We turn, then, to our Old Testament lesson for the day. Samuel is the son of a woman who was barren for a good part of her life. Samuel’s mother, Hannah, was a barren woman who desperately wanted a child. She made a deal with the Lord that if she were to conceive, she would set apart her child as a nazarite until the day of his death. She promised to set him apart as one who would not shave his head or drink wine or other strong beverages. The Lord eventually hears the cries of Hannah and grants her request. Hannah conceives a child and gives birth to Samuel.
And, Hannah keeps her promise. She keeps Samuel close to the temple. When Samuel is still a child, we see him dressed in a linen garment, ministering to the Lord under Eli the priest in the temple.
The story read today begins by telling us that the word of the Lord was rare in those days and visions were not widespread. There might be many other voices speaking, but God’s voice is hard to hear.
We are also told that it is nighttime. Eli is lying down in his room with the lamp of God burning nearby. Samuel is lying down in the temple. And here, in the temple, Samuel hears the word of the Lord. The Lord calls Samuel by name but Samuel supposes the voice calling him is that of Eli. Samuel runs to Eli saying, “Here I am,” but Eli explains that he has not called him. Samuel returns to the temple and lies down again only to hear his name being called once more. Again, Samuel runs to Eli, and Eli again tells Samuel that he is not calling Samuel by name. When the call comes a third time and Samuel presents himself to Eli, Eli realizes what is happening. Samuel is being called by God. It is God who is speaking to Samuel, calling Samuel by name. Eli then instructs Samuel how to respond. Samuel is to say, “Speak Lord, for your servant is listening.”
The Lord calls again. With Eli’s help, with Eli naming the voice of God for Samuel, Samuel hears the voice of God, and Samuel finally responds. Samuel is able to hear the voice of the Lord because Eli tells him God is calling him. Eli is central to Samuel being able to hear, to Samuel being able to discern God calling him.
Let’s review the story again. Samuel has been set apart for the Lord’s service since birth. Samuel is in ministry regularly at the temple. He even sleeps at the temple. But, for whatever reason, no one has told Samuel that God might call him. No one has prepared Samuel for the voice that might call him into ministry, summoning him to play a key role in fulfilling God’s plan. When the Lord calls Samuel, Samuel believes it is a familiar voice – the voice of Eli. And Samuel is unable to hear the voice of the Lord until finally Eli realizes it is God who is calling Samuel and then encourages Samuel to both listen and respond.
No one was expecting to hear God’s voice. No one was expecting the voice of the Lord to come. Again, we are told in the first verse of this chapter that “the word of the Lord was rare in those days; visions were not widespread.” Even the people lying in the temple were unable to hear the voice of God. Even the evidence of a miracle, the son of a barren woman who poured her heart out to God only to have God answer could not hear the voice of the Lord.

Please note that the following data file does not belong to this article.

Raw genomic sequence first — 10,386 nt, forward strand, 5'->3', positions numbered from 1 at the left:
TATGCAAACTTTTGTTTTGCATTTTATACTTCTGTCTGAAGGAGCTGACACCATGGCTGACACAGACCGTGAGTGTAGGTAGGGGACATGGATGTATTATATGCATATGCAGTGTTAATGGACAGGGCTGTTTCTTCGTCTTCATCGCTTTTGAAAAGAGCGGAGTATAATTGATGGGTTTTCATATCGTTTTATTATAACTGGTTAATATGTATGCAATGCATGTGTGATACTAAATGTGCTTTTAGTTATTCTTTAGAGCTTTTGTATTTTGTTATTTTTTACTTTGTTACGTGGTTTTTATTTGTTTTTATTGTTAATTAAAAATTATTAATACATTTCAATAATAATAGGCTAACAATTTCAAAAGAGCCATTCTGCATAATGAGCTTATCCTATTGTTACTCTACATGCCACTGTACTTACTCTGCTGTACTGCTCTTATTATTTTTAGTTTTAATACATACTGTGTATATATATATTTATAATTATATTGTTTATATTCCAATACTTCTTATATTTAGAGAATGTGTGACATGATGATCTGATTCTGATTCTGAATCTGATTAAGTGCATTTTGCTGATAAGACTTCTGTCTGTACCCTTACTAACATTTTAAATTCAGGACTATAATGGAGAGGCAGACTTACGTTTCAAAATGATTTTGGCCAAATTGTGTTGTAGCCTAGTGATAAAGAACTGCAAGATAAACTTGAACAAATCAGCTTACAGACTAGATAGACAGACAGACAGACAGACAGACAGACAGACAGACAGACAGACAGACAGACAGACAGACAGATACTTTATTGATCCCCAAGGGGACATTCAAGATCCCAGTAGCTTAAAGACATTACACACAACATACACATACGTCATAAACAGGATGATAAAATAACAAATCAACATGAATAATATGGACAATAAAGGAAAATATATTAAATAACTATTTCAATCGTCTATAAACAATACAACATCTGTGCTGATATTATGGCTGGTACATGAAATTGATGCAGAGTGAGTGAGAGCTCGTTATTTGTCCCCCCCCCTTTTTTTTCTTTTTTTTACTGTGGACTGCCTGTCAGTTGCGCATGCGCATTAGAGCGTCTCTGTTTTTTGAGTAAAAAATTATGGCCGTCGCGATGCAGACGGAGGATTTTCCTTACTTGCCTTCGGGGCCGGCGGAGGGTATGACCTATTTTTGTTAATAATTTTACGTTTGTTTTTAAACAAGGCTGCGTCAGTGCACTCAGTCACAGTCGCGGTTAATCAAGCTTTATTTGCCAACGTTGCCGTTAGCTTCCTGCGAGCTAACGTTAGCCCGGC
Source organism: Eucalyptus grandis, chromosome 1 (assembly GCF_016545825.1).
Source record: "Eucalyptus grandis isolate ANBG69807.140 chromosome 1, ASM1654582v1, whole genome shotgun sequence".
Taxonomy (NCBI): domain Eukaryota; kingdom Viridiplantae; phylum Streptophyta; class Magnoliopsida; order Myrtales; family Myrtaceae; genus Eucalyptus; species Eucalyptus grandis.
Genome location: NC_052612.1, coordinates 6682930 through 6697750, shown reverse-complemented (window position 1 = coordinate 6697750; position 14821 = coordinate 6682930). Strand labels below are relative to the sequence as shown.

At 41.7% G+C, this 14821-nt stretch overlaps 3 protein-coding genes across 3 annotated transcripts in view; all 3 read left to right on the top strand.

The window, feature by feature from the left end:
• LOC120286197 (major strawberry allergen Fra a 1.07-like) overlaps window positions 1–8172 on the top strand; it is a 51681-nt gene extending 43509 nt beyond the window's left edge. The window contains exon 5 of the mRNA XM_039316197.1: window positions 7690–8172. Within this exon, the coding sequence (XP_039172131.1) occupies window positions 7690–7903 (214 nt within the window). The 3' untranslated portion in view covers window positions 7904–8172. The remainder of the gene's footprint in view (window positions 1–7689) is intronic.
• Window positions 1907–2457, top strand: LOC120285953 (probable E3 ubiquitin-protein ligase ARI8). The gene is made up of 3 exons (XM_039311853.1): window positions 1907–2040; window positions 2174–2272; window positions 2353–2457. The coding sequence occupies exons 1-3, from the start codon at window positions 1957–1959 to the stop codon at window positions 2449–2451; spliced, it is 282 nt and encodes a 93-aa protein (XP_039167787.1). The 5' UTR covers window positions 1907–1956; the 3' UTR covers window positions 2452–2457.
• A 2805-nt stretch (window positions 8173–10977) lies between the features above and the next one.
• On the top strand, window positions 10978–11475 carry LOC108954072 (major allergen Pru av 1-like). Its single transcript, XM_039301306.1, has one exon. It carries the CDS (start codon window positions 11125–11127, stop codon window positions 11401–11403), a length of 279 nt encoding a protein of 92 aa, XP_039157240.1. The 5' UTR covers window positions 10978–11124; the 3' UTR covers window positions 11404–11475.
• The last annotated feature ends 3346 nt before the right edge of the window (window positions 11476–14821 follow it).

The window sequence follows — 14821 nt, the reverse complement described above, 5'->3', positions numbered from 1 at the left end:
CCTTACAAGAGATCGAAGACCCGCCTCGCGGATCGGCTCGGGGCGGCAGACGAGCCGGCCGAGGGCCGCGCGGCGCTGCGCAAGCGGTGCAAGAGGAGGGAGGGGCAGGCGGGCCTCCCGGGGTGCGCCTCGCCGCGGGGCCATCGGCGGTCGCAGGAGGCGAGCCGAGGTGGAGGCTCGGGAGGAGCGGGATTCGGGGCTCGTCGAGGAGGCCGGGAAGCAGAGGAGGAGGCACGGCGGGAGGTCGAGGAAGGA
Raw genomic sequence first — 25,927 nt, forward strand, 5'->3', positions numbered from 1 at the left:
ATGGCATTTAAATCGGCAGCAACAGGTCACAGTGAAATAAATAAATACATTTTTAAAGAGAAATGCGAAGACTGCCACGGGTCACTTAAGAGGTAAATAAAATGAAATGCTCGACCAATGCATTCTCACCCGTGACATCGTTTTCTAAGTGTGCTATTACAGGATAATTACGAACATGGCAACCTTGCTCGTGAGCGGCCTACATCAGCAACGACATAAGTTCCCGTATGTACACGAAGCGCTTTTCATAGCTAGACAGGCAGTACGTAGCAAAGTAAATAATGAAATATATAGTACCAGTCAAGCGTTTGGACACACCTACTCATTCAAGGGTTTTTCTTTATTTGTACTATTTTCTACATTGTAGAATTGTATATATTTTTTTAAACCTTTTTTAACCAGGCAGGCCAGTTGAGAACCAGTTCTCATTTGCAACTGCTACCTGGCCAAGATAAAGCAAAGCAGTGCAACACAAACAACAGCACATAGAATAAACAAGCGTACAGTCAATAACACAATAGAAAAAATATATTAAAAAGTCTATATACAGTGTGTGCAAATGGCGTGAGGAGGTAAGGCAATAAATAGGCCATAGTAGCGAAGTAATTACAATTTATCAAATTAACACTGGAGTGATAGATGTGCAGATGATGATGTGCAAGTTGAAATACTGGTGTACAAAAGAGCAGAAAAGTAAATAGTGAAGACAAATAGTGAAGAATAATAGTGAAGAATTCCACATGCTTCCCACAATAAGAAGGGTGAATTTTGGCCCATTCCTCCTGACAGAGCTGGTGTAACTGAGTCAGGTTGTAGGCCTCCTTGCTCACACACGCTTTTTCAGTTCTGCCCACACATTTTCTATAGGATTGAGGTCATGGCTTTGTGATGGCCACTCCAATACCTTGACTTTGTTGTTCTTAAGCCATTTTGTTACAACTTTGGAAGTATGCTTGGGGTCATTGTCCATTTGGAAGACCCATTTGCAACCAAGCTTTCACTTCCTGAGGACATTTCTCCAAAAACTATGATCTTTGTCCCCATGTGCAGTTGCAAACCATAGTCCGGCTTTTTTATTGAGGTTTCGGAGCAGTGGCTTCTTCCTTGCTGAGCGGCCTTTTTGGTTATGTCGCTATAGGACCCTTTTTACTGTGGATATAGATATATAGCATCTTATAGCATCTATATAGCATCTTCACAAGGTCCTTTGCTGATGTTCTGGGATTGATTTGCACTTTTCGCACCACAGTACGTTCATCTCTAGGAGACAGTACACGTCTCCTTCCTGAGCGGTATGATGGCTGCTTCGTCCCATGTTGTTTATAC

And while we might also believe that the voice of the Lord is rare today, God is still speaking. I spent four years working in seminary admissions, reading and hearing thousands upon thousands of stories about the ways in which God had spoken to someone – calling them away from politics and into ministry, away from a successful business and into ministry, away from teaching and into ministry, away from nursing and into ministry, away from law and into ministry, away from their original plans for life and into ministry. God’s call showed up in all kinds of places. God is still speaking, but we, too, have a hard time hearing the voice of God. And, we, too, often fail to enable others to hear the voice of God in their lives. God is calling all of us – some of us to heed God’s call and be set apart for ministry and others to help people respond to this call – to be Eli’s – individuals called to help others to be able to hear and respond to the ways in which God is speaking to them.
A few weeks ago, I had the joy of reconnecting with my childhood pastor. Charles Buck is the pastor who confirmed me when I was in the sixth grade. When he was here, he reminded me of a fascination I had with a bishop while attending the Bishop’s Confirmation Retreat as a twelve-year-old. I was so captivated that day by the Bishop’s leadership and abundant joy that I asked the bishop how much money he made. You see, I had been taught all my life that money was important, and I wanted to see if his salary fit in with the expectations that had been placed before me. While my call to ministry might have been started at that moment, no one really said anything to me.